Wherefore men do, in their own practice, universally justify the principle which ascribes to the Creator a just right to the absolute disposal and control of the works of his hands. But while they themselves insist upon that principle where their own rights are in question, they are, nevertheless, found to impugn it, so soon as it is brought to bear upon their own responsibility to the great Father of all. They are then full of subtle arguments and profoundly evasive excuses, which, nevertheless, they would neither hear nor admit the force of for a moment, from the lips of their own offspring.

Men are, therefore, themselves practically evincing that precise line of thought and conduct, which in their own children, they both would and do brand with "absence of right feeling."

It is the province of the Scriptures to reveal whence that perverseness of mind has come.

They declare that it (together with all the misery which belongs to it) had its rise in the introduction into this world of a principle of evil which is termed sin, which was brought in by means of the subtle device óf one, who himself belonged to the angelic race.

The term “angel," seems to designate an entire race, or class of beings, and those other terms by which some of them are distinguished, as Cherubim,

he says,


Seraphim, Thrones, Dominions, Principalities and Powers, appear to intimate the existence of degrees of glory, rank, or position in the angelic hosts.

The Scriptures do not afford us much information on the nature of angels; but enough to warrant the belief that, in many respects, they as greatly excel man, as man excels the beasts which perish.

Proportionably greater, therefore, was their responsibility to him who created them. This idea is universally acknowledged among men. They expect much from those to whom they have given or confided much, and their expectation is essentially a right one. We find Christ, while adverting to that principle of thought, assuring us that the Creator will himself act upon it;

To whom much is given, from him shall much be' required. Wherefore, in proportion to the excellency of the nature, exaltedness of the position, and ability to understand and appreciate the goodness of God, in which the angels were created, must have been the exceedingly great and awful nature of their accountability.

The Scriptures give us plainly to understand that some of the angels suffered themselves to disregard that responsibility, and to dare the consequences of disobedience. We read in Jude 6, of some who kept not their first estate, but left their own habitation ; and in 2 Peter ii. 4, of some that “ sinned.Both apostles appear to refer to the same body of angels, for they are described

reserved in chains under darkness to the judgment of the great day.” It is no less certain that vast numbers of fallen angels, of whom Satan is the prince, remain at liberty as yet; and, finally, it is equally certain from the pages of Scripture that the entire number of angels who have sinned will, at the judgment of the great day, be for ever cast into the lake of fire, and this enables us to appreciate in some degree the estimate of the responsibility of angels which has been formed by their Creator.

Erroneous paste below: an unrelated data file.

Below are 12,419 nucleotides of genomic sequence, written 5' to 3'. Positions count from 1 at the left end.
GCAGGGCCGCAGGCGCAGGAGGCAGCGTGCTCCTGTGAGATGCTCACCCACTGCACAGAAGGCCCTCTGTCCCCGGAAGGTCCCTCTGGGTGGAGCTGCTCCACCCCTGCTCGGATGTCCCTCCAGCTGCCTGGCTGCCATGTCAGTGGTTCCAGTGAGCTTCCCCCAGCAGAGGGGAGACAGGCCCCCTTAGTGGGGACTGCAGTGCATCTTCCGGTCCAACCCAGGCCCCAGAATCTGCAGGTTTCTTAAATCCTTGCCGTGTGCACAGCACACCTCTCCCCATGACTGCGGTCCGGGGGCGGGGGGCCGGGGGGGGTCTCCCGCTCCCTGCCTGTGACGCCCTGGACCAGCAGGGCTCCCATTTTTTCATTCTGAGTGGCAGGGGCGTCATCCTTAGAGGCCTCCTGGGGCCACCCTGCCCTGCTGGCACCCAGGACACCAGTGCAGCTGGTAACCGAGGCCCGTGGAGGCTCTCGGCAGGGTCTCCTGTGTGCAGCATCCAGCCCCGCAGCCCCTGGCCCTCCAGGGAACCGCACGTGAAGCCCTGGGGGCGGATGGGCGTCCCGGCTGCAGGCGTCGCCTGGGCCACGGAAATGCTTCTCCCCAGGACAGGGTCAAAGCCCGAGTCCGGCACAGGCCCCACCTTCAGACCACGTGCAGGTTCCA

There is sufficient reason to conclude that the sinning of the angels took place antecedently to the creation of man. As this is of deep importance, let us enter into its consideration.

Either Satan was, when he tempted Eve, already a rebel against the most high God, or he was not. If he was not, we are to conclude that evil entered his mind for the first time when he saw the newly-created pair ; that he then tempted Eve, and became thenceforth a sinner. But such a conclusion as that, sets both analogy and experience at entire defiance. To suppose that an angel, without any previous deterioration of mind, suddenly conceived and executed evil, is to infer that angels were created in a more deplorable condition of moral weakness than we ascribe even to man in his fallen state. For, that " none was ever wicked at once," has been in all ages considered true, to an adage, of fallen man, and shall we suppose it less so of an angel before he had fallen ?

But waiving, for the moment, the instance of Satan, in what way are we to account for the fall of the myriads of angels whom the Scriptures link with him ? Are we to conclude that they too were at once moved with an evil sympathy with the tempter, and therefore " kept not their first estate, but left their own habitation ?" We are, upon the supposition that there had been no rebellion among the angels previously to the fall of Adam, driven to conclude that simply out of sheer sympathy with evil, the angels who have fallen joined Satan after he had tempted Eve, and had been himself sentenced too! We